## December 28, 2013

### The Bus Stop Problems

Since we had so much fun with Bayes Theorem in a recent post, I can’t resist another.

Young Economics whippersnapper Evan Soltas posed two problems to do with Bayesian probability:

- You arrive at a bus stop in an unfamiliar part of town. Assume that buses arrive at the stop as a Poisson process, with an unknown (to you) rate, $\lambda$. You don’t know $\lambda$, but say you have a prior probability distribution for it, $p_0(\lambda)$.
- What’s your expected wait time, $\langle T\rangle$, for the next bus to arrive?
- Say you’ve been waiting for a time $t$. What’s your posterior probability distribution, $p(\lambda)$, and what’s your new expected wait time?

- Let’s add some more information. Say that riders arrive at the bus stop via an independent Poisson process with an (unknown to you) rate, $\mu$. Whenever a bus arrives, all those waiting at the stop get on it. Thus, the number of people waiting is the number who arrived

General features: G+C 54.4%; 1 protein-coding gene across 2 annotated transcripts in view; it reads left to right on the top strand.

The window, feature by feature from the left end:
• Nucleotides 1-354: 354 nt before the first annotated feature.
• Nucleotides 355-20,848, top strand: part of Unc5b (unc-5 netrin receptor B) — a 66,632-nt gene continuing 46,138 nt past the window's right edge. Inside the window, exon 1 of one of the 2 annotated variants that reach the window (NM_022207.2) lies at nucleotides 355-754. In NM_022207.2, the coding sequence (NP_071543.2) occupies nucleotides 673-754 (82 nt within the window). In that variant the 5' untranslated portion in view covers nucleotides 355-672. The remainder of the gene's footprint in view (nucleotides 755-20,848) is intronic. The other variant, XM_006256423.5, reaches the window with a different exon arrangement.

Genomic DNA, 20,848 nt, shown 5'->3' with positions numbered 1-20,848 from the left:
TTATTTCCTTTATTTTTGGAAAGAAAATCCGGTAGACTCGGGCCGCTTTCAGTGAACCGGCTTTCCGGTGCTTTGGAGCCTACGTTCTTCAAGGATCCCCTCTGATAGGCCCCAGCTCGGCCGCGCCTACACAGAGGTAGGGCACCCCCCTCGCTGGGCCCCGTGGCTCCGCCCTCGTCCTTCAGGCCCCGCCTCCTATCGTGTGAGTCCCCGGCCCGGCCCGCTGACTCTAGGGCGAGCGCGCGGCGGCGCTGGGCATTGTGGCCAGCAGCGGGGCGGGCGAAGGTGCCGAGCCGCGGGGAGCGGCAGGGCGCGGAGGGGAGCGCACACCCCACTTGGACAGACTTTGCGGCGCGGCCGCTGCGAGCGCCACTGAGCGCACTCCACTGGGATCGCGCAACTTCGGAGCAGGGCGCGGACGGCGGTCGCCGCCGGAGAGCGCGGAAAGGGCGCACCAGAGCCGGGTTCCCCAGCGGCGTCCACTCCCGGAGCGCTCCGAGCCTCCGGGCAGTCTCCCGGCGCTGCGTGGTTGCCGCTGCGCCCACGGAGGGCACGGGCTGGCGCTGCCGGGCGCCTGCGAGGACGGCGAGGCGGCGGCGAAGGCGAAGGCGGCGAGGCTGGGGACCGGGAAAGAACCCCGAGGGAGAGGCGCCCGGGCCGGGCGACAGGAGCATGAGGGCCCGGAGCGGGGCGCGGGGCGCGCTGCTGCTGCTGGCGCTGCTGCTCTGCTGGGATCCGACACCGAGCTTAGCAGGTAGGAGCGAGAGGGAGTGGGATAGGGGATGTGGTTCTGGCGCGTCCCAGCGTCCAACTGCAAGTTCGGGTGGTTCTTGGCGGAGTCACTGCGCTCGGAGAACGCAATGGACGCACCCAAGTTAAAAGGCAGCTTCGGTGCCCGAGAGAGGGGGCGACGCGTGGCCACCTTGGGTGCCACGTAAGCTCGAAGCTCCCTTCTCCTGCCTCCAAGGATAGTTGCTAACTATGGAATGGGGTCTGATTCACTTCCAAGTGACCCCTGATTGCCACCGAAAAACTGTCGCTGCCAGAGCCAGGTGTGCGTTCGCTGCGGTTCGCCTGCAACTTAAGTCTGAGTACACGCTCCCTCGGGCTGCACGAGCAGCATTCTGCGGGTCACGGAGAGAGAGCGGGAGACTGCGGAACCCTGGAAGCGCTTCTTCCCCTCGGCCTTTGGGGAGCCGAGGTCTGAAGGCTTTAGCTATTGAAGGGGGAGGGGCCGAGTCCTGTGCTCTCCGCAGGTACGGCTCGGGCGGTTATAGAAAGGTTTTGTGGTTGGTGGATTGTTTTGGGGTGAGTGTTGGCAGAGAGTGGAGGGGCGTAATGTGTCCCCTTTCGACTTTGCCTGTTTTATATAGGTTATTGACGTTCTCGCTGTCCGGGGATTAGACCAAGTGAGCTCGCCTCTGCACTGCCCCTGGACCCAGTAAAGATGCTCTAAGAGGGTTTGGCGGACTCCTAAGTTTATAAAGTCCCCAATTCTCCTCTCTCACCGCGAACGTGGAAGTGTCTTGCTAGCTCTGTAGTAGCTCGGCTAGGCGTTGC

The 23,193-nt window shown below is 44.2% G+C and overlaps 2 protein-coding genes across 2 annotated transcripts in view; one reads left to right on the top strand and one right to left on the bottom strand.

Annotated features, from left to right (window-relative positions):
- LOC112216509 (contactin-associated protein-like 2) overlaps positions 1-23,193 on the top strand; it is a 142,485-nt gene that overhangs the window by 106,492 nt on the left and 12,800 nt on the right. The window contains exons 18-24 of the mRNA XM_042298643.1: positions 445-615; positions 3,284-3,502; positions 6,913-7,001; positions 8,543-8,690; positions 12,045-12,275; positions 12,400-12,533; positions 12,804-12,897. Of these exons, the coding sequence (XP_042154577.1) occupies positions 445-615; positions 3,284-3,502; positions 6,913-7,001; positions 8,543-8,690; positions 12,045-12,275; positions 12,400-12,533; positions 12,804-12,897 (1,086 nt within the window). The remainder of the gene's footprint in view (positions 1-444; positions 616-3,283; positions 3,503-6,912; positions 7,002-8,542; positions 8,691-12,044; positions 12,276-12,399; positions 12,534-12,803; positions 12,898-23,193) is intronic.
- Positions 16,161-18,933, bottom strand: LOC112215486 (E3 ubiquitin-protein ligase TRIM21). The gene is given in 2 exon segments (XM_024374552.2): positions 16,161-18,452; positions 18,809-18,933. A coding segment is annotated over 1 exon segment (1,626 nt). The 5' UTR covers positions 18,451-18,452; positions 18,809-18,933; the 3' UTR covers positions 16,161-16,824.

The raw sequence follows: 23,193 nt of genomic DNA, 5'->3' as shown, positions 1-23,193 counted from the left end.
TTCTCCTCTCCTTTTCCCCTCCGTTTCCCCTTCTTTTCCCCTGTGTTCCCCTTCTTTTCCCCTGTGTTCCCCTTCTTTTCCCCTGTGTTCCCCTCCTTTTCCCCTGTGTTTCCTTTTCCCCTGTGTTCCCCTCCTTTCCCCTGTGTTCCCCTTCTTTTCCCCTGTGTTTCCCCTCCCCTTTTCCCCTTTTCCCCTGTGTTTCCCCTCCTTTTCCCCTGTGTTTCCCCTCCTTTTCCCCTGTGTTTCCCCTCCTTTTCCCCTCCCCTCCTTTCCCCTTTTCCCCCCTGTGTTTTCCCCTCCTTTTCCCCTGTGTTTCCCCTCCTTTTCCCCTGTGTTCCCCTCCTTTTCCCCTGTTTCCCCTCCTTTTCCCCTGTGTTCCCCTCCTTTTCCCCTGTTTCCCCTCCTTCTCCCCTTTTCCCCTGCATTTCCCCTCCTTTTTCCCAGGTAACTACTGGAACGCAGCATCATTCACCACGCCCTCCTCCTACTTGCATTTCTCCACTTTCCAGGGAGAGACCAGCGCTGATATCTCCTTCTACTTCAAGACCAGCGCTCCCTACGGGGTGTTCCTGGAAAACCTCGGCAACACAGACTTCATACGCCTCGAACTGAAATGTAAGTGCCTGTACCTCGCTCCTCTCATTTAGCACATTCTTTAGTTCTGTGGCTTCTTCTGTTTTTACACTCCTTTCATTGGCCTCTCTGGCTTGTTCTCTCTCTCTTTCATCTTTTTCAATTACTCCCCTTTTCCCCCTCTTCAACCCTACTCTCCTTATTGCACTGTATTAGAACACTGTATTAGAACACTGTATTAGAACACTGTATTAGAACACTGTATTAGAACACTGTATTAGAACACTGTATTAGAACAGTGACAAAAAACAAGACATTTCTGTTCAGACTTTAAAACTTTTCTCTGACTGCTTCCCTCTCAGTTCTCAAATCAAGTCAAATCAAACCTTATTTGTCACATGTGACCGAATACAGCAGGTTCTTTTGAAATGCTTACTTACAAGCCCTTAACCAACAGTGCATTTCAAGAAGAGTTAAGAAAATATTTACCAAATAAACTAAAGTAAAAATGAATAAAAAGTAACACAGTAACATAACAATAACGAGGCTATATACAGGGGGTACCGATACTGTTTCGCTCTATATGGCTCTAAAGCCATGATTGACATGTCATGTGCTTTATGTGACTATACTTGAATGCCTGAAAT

*since*the last bus. Say you arrive at the stop to find $n$ people already waiting. You wait for a time, $t$, at which point there are $N$ other people waiting at the stop (i.e., $N-n$ arrived while you were waiting).- Given this data, what’s your posterior probability distribution, $p(\lambda,\mu)$?
- What’s your new expected wait time, $\langle T\rangle$?

These questions illustrate one of my favourite points of view on Bayes Theorem, namely that it induces a flow on the (infinite-dimensional!) space of probability distributions. Understanding the nature of that flow is, I think, the key task of the subject.

Infinite dimensions are hard to get an intuition for, so one of the first tasks is to cut the problem down to a finite-dimensional one.